Thus, the PCs travel through a location most mysterious and the journey will be perilous - with yaoguai, crysmals and karkinoi, we have an uncommon, cool array of adversaries befitting of the unique terrain - and yes, the encounters have individual maps. Once the PCs have made the perilous journey to the dødelig's home, they'll see perhaps one of the weirdest settlements ever - beyond being inside the friggin' Dracoprime and VERY far below the sea, huts of fishbone and ancient folkmusic tunes complement an overall thoroughly weird locale - from the village in the spinal cavity of the titanic skeleton, they'll have to delve deeper to confront the insane dødelig sorceror who can btw. merge with his kin via the dødeligation-spell into a powerful amalgam. Still, this is not how it ends, for he falls, and as he does, the false god worshipped by him awaits - the dreaded drakalfryda, a twisted amalgam of flesh made from halfling corpses that can regenerate its torso...think of it as a lavishly-illustrated inverse-hydra...and yeah, it is as disgusting as it sounds. It is in these depths, however, that not only the freedom of the dødelig can be won - guarded by the powerful Tiberolith guardian, ruins can be found...and deciphered. Cyclopean ruins that make rather clear that the runes used above are anything but benevolent and could be used to bring the whole clergy of the mother goddess under control!


It is here that the asura's game is thwarted, theme-wise by the very leitmotif of community, as the bridge between dødelig and living halfings provides a subtle symbolic resonance regarding the theme of the books - by connecting with the past and one's ancestors, betrayal in the present can be unmasked, thwarted. To wax less poetical: If you know the past, you can learn from it - particularly if your past can actually talk to you! Thus, the finale of the module is devoted to the showdown against the unmasked asura, as the PCs return to the arc...and his tactics are smart. Even if the PCs are clever regarding their actions, the adversary does have a rather interesting array of tactics to which he can resort. Then, he seems to fall...and only one temple is left...but the paladin Faerilon Hayweather has surely secured that one, right? There are no big problems to expect, right? ...guess what? No. And yes, things went harder downhill than you can imagine...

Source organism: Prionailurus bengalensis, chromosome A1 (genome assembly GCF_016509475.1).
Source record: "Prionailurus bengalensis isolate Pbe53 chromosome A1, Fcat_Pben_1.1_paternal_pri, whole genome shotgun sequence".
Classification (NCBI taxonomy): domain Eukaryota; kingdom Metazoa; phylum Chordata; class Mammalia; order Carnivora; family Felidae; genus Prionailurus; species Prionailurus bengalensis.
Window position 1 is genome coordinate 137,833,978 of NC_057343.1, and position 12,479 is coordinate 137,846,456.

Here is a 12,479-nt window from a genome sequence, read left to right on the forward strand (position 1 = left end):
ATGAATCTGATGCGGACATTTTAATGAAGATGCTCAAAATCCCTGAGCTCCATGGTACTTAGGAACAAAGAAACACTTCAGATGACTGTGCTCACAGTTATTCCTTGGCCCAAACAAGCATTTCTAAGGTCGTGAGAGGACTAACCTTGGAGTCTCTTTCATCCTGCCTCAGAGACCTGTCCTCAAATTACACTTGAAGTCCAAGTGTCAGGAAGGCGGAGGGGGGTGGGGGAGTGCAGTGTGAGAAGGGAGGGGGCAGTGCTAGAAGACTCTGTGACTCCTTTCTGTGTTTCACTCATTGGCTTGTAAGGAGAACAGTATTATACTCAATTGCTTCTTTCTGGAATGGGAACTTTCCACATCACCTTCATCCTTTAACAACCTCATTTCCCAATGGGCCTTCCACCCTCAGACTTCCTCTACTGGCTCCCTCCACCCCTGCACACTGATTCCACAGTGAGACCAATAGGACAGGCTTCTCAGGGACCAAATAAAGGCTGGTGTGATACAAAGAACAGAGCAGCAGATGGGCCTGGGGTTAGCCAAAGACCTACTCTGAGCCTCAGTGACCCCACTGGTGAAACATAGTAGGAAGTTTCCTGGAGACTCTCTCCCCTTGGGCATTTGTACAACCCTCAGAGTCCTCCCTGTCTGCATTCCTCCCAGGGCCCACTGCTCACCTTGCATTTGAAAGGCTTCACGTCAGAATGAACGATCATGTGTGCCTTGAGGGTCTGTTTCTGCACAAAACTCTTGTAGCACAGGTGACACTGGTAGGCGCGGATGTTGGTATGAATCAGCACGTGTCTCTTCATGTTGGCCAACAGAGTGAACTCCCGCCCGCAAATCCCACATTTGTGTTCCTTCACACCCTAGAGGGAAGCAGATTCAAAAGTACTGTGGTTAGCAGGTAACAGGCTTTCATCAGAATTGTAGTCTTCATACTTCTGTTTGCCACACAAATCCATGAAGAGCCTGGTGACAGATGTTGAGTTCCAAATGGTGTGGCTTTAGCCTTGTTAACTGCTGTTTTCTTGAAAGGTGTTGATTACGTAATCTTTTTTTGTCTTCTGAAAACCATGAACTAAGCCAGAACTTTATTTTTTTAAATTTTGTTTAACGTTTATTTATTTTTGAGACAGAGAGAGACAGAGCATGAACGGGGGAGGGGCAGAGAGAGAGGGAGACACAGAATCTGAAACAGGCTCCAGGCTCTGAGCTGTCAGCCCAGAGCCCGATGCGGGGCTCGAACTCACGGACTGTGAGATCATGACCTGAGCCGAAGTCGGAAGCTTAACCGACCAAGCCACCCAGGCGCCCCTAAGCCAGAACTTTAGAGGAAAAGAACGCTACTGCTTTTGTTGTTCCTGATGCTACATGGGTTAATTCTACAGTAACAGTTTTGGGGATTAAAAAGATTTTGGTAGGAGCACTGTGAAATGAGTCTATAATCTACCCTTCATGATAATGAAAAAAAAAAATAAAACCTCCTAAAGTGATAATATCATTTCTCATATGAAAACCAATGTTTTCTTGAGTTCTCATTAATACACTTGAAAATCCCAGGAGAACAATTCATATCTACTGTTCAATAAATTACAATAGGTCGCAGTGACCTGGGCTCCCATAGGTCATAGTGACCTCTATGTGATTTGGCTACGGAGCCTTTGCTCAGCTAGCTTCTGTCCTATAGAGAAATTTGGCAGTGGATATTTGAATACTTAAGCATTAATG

(And yes, the community-tracker-sheet is included...)


Conclusion:


Editing and formatting are very good, I noticed no glaring mistakes or problems in that regard. Layout adheres to the beautiful 2-column full-color standard of the series and the book sports several absolutely stunning full-color artworks. Cartography, while not as gorgeous as in other installments of the series more than makes up for it by the sheer amount: Extra player-friendly map of an illusion-encounter? Graphical representations for the spine? Versions with and without grid? All here. 15 (!!!) pages of maps. 15. Seriously, I take this amount of maps over a single beautiful one every day. The pdf is fully bookmarked. I do own the premium paper print copy of this module...and it's beautiful.


Okay, so two excellent modules in a row in an AP are already a rarity; two that manage to be exceedingly smart in a row...are even rarer. Two that manage to qualify as candidates for my Top Ten? Even rarer. Guess what? Michael Allen does it again. I am utterly, completely blown away by this module - come-on: A miles-high tree of clouds, maddening winds, gigantic arches? This is FANTASY. This is imagination. This is the in-your-face one-inch-knock-out punch for all those boring, lazy dungeons out there. Beyond the VERY smart and uncommon adversary-choices and the enemies that actually act according to their brainpower and capabilities, it is the truly marvelous location that sets this apart - and in particular the brainy first part: Only very rarely have I been so engrossed in the exploration of a fantastic place, so bewildered, astounded, baffled. The description and unearthing of clues here is so vivid, I actually dreamed about visiting this place. I'm not kidding. And after the challenging first part, the more combat-focused second part delivers in all the right ways as well. This module is absolutely astounding in every single regard - from terrain to the moving parts to the option to sandbox its VERY PLACE in the series.


Michael Allen deserves my deepest respect - apart from 4 Dollar Dungeon's Richard Develyn (if you haven't read my reviews about them and buy one. Seriously. You won't regret it!), no other adventure author has managed to get a streak of this many modules that deserve a final rating of 5 stars, seal of approval and a nomination as a candidate for my Top Ten of the respective year, this time around 2015. Yes, it's THAT good. This is a prime example of the art of adventure craft and another excellent reminder of how damn good AAW Games have become. Now here's to hoping that #4 can maintain this brilliance...


Endzeitgeist out.



Rating:
[5 of 5 Stars!]
Shattered Heart Adventure Path #3: The Breath of the Goddess
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Call to Arms: Ropes
Publisher: Fat Goblin Games
by Thilo G. [Featured Reviewer]
Date Added: 04/07/2016 04:04:15

An Endzeitgeist.com review


This colossal installment of Fat Goblin Games' Call to Arms-series clocks in at 68 pages, 1 page front cover, 2 pages of editorial, 1 page ToC, 1 page advertisement, 3 pages of SRD, leaving us with 60 (!!!) pages of content, so let's take a look!